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Understanding the Basics of ABC Poker Strategy

Friday, October 15, 2010
By ContraSol
PS Members

You hear the term everywhere: "you can't just play ABC poker and expect to win" or "start with ABC poker then, as you get better, expand your game". Both pieces of advice have their merits, but to understand them, you have to know what ABC poker really is. So what is ABC poker?

By definition, ABC is playing every single hand optimally, with no historical or future considerations. Let's look at an example:

100NL, 6max. Effective stacks = 100bb.

Dealt to hero: (UTG)
hero raises $3, 2 folds, BU calls, 2 folds.

Flop: ($7.50)
hero bets $6, BU calls

Turn: ($19.50)
hero bets $15, BU calls

River: ($49.50)
hero bets $38, BU folds

This is a pure example of ABC poker. Hero has a premium hand in early position, and makes a standard raise. He hits a good flop, and bets his hand for value. The turn is a blank, and hero value bets again. The river doesn't change anything, so hero makes another VB. Standard.

Now let's change up the example. Imagine we have a read that the player on the button likes to call in position and float flops (call with the intention of bluffing later) with a wide range, but will fold to most turn bets. Given this historical information, the best way to play the hand changes dramatically.

100NL, 6max. Effective stacks = 100bb.

Dealt to hero: (UTG)
hero raises $3, 2 folds, BU calls, 2 folds.

Flop: ($7.50)
hero bets $6, BU calls

Turn: ($19.50)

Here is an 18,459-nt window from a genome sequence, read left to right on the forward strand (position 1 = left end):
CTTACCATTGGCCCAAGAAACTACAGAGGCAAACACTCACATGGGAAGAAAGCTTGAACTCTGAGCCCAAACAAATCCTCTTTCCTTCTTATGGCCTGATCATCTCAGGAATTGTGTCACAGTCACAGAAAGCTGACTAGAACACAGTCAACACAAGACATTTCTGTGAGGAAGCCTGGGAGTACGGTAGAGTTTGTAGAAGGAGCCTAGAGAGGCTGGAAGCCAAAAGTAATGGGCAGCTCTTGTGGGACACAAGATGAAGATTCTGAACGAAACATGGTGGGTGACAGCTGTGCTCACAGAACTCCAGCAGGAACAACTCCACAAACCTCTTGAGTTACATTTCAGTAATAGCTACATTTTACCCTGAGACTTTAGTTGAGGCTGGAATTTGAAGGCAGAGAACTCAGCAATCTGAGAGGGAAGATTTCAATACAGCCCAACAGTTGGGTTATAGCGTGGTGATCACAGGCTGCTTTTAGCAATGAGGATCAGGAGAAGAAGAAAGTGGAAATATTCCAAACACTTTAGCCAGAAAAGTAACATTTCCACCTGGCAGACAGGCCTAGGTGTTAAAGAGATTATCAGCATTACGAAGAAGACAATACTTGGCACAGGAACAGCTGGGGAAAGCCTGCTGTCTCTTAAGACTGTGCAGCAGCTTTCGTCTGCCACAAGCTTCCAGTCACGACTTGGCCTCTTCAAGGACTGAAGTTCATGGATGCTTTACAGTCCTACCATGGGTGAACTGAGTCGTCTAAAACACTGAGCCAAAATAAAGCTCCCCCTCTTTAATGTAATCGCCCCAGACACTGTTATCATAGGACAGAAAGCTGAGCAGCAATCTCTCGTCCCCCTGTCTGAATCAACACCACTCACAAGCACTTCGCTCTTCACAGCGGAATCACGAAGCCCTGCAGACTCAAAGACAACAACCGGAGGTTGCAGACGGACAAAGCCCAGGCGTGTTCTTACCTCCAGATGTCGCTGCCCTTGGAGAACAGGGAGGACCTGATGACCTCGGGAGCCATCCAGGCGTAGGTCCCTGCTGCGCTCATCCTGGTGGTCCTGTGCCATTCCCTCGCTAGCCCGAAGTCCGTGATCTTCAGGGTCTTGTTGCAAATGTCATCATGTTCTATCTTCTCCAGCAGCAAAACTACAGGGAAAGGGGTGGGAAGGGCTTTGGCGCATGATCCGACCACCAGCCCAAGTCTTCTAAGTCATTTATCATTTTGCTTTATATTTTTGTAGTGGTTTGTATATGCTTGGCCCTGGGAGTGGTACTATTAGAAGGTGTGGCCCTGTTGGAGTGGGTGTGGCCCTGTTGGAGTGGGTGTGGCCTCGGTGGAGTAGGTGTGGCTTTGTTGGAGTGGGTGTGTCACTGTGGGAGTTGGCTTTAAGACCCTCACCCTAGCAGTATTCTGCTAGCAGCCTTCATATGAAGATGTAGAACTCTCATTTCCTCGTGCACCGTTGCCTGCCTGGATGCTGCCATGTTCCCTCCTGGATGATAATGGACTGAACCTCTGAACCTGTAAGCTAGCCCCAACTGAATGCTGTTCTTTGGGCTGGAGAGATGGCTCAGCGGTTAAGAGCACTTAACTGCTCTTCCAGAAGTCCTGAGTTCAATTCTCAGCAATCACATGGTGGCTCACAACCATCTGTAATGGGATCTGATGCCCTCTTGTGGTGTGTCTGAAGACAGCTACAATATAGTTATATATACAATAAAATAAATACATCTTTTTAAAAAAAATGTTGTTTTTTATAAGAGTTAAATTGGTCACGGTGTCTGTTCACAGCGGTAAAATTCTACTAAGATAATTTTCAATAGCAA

hero checks, BU bets $14, hero calls

River: ($49.50)
hero checks, BU bets $40, hero calls

Because the hero knew something about the villain's tendencies, he had a very good reason to divert from ABC play. Since he knew villain had a history of bluffing vs. perceived weakness, hero could check the best hand in order to induce bluffs.

ABC poker has nothing to do with playing just premium hands. On the button, it is completely ABC to raise about 35% of your starting hands. Let's look at another example:

100NL, 6max. Effective stacks = 100bb.

Dealt to hero: (BU)
2 folds, CO raises $3, hero folds

This is standard ABC. CO is likely to have a better hand, K6s just doesn't flop well enough to make it worth playing here. But, what if we had a read that villain raises lots of hands from the cutoff?

100NL, 6max. Effective stacks = 100bb.

Dealt to hero: (BU)
2 folds, CO raises $3, hero raises $9

3betting does two things here that make it worth deviating from ABC: it exploits someone who is raising too much, and it helps to create a very aggressive image. Deviating from ABC play here is both a reaction to the historical play of the cutoff and a consideration of the implications of raising in the future. If the villain gets the idea that you're raising light in this spot, it's going to make your premium hands that much more profitable, because he's going to adjust and start playing back more. But it only works if you're going to regularly play against that player. Otherwise, there is no future.

There are plenty of good reasons not to play ABC all the time. Opportunities present themselves that allow for creative play, and that's the beauty of this game. That said, most situations call for ABC play. If you have a good hand and you suspect your opponent has a second best hand, 95% of the time the best play is to bet. If you have a weak hand and your opponent is betting, 95% of the time the best play is to fold. So learn your ABC's before you start trying to write poetry. Most players make enough mistakes themselves that you don't need to do anything funky to put yourself into good situations.

One last example:

Dealt to hero: (BU)
2 folds, CO raises $3, hero calls

Flop: ($7.50)
CO bets $6, hero raises $18

This hand is 100% ABC. Even though it's "just" a draw, the % of the time that villain folds (fold equity) + the % of the time that he calls and you hit makes it a profitable play, especially on this board, since most villains will cbet it and there are way more weak hands in their range than strong hands. ABC play is about finding the best possible way to play a hand in a vacuum, not about dumbing your game down to playing premium hands and playing fit or fold on the flop.

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